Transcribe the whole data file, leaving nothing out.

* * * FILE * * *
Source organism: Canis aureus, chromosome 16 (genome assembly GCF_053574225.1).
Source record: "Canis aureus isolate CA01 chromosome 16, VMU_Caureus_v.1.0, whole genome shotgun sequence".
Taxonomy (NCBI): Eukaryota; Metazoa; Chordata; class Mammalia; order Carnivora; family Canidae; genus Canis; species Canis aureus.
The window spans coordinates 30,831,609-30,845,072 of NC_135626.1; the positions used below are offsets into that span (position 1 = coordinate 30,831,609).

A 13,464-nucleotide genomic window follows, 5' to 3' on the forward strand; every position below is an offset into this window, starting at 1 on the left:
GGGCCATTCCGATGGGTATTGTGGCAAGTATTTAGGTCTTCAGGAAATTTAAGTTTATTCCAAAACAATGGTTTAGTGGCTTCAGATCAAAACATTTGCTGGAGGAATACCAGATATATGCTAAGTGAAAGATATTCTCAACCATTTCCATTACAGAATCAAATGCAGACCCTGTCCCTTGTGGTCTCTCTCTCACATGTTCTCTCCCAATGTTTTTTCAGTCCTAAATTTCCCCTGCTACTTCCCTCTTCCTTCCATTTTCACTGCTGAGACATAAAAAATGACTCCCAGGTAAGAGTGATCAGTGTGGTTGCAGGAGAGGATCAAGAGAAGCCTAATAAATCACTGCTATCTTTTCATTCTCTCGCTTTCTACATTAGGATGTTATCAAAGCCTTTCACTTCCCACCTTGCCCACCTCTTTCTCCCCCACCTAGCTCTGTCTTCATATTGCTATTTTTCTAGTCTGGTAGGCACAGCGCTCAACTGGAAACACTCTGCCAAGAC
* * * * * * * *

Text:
Source organism: Canis aureus, chromosome 16 (genome assembly GCF_053574225.1).
Source record: "Canis aureus isolate CA01 chromosome 16, VMU_Caureus_v.1.0, whole genome shotgun sequence".
Taxonomy (NCBI): Eukaryota; Metazoa; Chordata; class Mammalia; order Carnivora; family Canidae; genus Canis; species Canis aureus.
The window spans coordinates 30,831,609-30,845,072 of NC_135626.1; the positions used below are offsets into that span (position 1 = coordinate 30,831,609).

A 13,464-nucleotide genomic window follows, 5' to 3' on the forward strand; every position below is an offset into this window, starting at 1 on the left:
GGGCCATTCCGATGGGTATTGTGGCAAGTATTTAGGTCTTCAGGAAATTTAAGTTTATTCCAAAACAATGGTTTAGTGGCTTCAGATCAAAACATTTGCTGGAGGAATACCAGATATATGCTAAGTGAAAGATATTCTCAACCATTTCCATTACAGAATCAAATGCAGACCCTGTCCCTTGTGGTCTCTCTCTCACATGTTCTCTCCCAATGTTTTTTCAGTCCTAAATTTCCCCTGCTACTTCCCTCTTCCTTCCATTTTCACTGCTGAGACATAAAAAATGACTCCCAGGTAAGAGTGATCAGTGTGGTTGCAGGAGAGGATCAAGAGAAGCCTAATAAATCACTGCTATCTTTTCATTCTCTCGCTTTCTACATTAGGATGTTATCAAAGCCTTTCACTTCCCACCTTGCCCACCTCTTTCTCCCCCACCTAGCTCTGTCTTCATATTGCTATTTTTCTAGTCTGGTAGGCACAGCGCTCAACTGGAAACACTCTGCCAAGAC